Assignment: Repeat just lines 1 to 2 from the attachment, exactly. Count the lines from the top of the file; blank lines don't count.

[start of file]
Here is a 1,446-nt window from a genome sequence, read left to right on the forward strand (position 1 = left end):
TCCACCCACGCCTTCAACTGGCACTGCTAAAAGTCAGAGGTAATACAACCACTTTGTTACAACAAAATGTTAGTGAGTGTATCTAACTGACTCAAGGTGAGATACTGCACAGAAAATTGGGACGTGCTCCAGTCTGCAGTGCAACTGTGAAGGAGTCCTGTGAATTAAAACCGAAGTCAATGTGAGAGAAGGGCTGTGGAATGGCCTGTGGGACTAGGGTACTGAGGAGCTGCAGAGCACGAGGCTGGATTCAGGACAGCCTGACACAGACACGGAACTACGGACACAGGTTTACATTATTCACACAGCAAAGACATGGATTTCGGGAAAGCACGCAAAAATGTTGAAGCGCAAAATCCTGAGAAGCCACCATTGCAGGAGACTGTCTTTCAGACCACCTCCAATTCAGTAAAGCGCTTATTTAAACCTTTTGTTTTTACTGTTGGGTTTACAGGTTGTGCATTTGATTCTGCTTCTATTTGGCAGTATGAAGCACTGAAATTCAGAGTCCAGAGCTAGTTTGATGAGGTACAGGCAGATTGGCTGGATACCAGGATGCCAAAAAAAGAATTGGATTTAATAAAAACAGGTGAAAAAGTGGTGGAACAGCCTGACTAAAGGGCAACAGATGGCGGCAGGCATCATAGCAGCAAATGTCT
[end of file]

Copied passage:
Here is a 1,446-nt window from a genome sequence, read left to right on the forward strand (position 1 = left end):
TCCACCCACGCCTTCAACTGGCACTGCTAAAAGTCAGAGGTAATACAACCACTTTGTTACAACAAAATGTTAGTGAGTGTATCTAACTGACTCAAGGTGAGATACTGCACAGAAAATTGGGACGTGCTCCAGTCTGCAGTGCAACTGTGAAGGAGTCCTGTGAATTAAAACCGAAGTCAATGTGAGAGAAGGGCTGTGGAATGGCCTGTGGGACTAGGGTACTGAGGAGCTGCAGAGCACGAGGCTGGATTCAGGACAGCCTGACACAGACACGGAACTACGGACACAGGTTTACATTATTCACACAGCAAAGACATGGATTTCGGGAAAGCACGCAAAAATGTTGAAGCGCAAAATCCTGAGAAGCCACCATTGCAGGAGACTGTCTTTCAGACCACCTCCAATTCAGTAAAGCGCTTATTTAAACCTTTTGTTTTTACTGTTGGGTTTACAGGTTGTGCATTTGATTCTGCTTCTATTTGGCAGTATGAAGCACTGAAATTCAGAGTCCAGAGCTAGTTTGATGAGGTACAGGCAGATTGGCTGGATACCAGGATGCCAAAAAAAGAATTGGATTTAATAAAAACAGGTGAAAAAGTGGTGGAACAGCCTGACTAAAGGGCAACAGATGGCGGCAGGCATCATAGCAGCAAATGTCT